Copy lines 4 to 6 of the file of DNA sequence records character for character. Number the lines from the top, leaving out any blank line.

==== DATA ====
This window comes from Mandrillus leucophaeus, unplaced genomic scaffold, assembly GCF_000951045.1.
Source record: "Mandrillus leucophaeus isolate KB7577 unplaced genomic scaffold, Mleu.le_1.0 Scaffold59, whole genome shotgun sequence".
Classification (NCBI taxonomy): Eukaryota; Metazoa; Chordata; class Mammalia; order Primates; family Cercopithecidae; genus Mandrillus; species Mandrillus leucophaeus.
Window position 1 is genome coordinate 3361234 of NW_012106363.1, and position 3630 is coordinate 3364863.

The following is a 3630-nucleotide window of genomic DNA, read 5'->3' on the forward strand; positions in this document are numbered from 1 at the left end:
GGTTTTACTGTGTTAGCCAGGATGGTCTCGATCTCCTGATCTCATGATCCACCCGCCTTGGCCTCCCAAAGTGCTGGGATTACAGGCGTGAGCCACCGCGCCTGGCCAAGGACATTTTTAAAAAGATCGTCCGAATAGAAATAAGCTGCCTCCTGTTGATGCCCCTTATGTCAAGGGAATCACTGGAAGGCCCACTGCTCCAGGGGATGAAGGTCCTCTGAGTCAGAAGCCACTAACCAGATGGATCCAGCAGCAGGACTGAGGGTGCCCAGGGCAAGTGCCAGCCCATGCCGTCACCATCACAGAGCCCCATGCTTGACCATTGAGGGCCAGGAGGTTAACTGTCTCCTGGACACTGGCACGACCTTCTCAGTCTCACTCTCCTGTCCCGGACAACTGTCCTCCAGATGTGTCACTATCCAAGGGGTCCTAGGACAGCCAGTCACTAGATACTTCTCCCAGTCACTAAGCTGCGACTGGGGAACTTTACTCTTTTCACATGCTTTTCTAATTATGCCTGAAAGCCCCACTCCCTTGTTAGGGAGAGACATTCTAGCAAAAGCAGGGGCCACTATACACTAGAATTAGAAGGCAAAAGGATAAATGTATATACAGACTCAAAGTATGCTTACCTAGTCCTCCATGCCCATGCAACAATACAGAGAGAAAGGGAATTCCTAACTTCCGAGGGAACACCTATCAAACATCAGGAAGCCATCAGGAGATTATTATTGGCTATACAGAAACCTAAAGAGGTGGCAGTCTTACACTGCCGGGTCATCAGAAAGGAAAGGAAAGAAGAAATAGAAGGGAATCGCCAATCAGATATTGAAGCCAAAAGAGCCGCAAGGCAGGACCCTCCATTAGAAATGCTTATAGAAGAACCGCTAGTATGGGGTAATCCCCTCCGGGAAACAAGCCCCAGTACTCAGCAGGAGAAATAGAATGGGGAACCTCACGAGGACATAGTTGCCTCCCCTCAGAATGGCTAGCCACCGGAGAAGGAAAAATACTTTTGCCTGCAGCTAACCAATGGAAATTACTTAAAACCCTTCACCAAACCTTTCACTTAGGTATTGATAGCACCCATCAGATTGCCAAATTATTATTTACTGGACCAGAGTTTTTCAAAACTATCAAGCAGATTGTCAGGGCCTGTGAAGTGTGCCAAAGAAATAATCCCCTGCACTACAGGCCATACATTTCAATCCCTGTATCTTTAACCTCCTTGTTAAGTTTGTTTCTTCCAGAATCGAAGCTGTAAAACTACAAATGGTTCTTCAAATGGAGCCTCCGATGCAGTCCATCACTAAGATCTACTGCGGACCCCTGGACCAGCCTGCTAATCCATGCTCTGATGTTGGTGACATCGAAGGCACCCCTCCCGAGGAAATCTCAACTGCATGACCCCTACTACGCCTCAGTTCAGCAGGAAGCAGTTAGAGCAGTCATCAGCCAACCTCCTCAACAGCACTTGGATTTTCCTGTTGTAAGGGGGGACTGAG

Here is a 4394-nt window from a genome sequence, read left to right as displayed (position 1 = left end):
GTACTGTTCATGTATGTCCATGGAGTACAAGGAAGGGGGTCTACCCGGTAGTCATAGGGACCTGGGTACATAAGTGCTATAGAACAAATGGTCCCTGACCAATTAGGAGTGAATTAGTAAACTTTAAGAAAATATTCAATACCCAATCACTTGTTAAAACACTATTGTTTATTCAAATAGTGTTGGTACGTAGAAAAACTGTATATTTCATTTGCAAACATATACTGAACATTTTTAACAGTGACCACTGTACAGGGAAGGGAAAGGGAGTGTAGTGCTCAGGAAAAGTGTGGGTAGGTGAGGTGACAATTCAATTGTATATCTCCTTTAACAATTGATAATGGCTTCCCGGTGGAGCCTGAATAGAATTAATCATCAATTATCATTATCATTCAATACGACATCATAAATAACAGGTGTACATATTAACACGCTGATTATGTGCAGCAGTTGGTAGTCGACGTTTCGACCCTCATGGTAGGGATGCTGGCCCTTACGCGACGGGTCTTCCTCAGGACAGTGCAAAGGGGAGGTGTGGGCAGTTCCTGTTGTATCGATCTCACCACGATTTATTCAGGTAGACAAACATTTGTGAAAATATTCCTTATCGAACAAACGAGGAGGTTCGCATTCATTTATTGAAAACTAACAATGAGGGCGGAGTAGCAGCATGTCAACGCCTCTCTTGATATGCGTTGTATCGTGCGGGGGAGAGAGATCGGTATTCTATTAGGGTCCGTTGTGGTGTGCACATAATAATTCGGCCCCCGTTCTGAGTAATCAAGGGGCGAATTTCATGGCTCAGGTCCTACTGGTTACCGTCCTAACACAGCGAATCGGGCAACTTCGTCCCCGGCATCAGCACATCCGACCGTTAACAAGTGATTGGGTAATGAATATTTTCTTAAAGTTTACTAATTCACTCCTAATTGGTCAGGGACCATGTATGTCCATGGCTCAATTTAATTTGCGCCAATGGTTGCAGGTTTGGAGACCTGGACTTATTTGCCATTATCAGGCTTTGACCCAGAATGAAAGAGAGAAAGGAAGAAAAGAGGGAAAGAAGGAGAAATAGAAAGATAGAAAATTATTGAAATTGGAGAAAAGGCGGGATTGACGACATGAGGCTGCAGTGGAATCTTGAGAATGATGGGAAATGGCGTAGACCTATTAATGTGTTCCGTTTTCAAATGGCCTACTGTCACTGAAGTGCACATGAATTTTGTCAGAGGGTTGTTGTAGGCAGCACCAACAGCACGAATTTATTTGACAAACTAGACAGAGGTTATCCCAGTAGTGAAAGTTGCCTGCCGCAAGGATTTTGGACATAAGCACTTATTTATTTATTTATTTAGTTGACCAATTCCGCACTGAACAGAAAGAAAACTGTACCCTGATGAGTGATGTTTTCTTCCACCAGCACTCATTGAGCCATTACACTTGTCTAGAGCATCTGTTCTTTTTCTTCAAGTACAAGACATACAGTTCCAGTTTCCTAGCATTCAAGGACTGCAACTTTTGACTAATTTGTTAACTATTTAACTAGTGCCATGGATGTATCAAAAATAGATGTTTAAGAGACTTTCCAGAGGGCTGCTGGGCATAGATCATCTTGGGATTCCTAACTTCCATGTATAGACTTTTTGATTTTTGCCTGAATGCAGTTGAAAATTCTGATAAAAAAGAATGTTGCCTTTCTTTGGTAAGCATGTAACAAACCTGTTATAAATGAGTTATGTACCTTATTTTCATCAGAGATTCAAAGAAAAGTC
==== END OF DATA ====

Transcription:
Window position 1 is genome coordinate 3361234 of NW_012106363.1, and position 3630 is coordinate 3364863.

The following is a 3630-nucleotide window of genomic DNA, read 5'->3' on the forward strand; positions in this document are numbered from 1 at the left end:
GGTTTTACTGTGTTAGCCAGGATGGTCTCGATCTCCTGATCTCATGATCCACCCGCCTTGGCCTCCCAAAGTGCTGGGATTACAGGCGTGAGCCACCGCGCCTGGCCAAGGACATTTTTAAAAAGATCGTCCGAATAGAAATAAGCTGCCTCCTGTTGATGCCCCTTATGTCAAGGGAATCACTGGAAGGCCCACTGCTCCAGGGGATGAAGGTCCTCTGAGTCAGAAGCCACTAACCAGATGGATCCAGCAGCAGGACTGAGGGTGCCCAGGGCAAGTGCCAGCCCATGCCGTCACCATCACAGAGCCCCATGCTTGACCATTGAGGGCCAGGAGGTTAACTGTCTCCTGGACACTGGCACGACCTTCTCAGTCTCACTCTCCTGTCCCGGACAACTGTCCTCCAGATGTGTCACTATCCAAGGGGTCCTAGGACAGCCAGTCACTAGATACTTCTCCCAGTCACTAAGCTGCGACTGGGGAACTTTACTCTTTTCACATGCTTTTCTAATTATGCCTGAAAGCCCCACTCCCTTGTTAGGGAGAGACATTCTAGCAAAAGCAGGGGCCACTATACACTAGAATTAGAAGGCAAAAGGATAAATGTATATACAGACTCAAAGTATGCTTACCTAGTCCTCCATGCCCATGCAACAATACAGAGAGAAAGGGAATTCCTAACTTCCGAGGGAACACCTATCAAACATCAGGAAGCCATCAGGAGATTATTATTGGCTATACAGAAACCTAAAGAGGTGGCAGTCTTACACTGCCGGGTCATCAGAAAGGAAAGGAAAGAAGAAATAGAAGGGAATCGCCAATCAGATATTGAAGCCAAAAGAGCCGCAAGGCAGGACCCTCCATTAGAAATGCTTATAGAAGAACCGCTAGTATGGGGTAATCCCCTCCGGGAAACAAGCCCCAGTACTCAGCAGGAGAAATAGAATGGGGAACCTCACGAGGACATAGTTGCCTCCCCTCAGAATGGCTAGCCACCGGAGAAGGAAAAATACTTTTGCCTGCAGCTAACCAATGGAAATTACTTAAAACCCTTCACCAAACCTTTCACTTAGGTATTGATAGCACCCATCAGATTGCCAAATTATTATTTACTGGACCAGAGTTTTTCAAAACTATCAAGCAGATTGTCAGGGCCTGTGAAGTGTGCCAAAGAAATAATCCCCTGCACTACAGGCCATACATTTCAATCCCTGTATCTTTAACCTCCTTGTTAAGTTTGTTTCTTCCAGAATCGAAGCTGTAAAACTACAAATGGTTCTTCAAATGGAGCCTCCGATGCAGTCCATCACTAAGATCTACTGCGGACCCCTGGACCAGCCTGCTAATCCATGCTCTGATGTTGGTGACATCGAAGGCACCCCTCCCGAGGAAATCTCAACTGCATGACCCCTACTACGCCTCAGTTCAGCAGGAAGCAGTTAGAGCAGTCATCAGCCAACCTCCTCAACAGCACTTGGATTTTCCTGTTGTAAGGGGGGACTGAG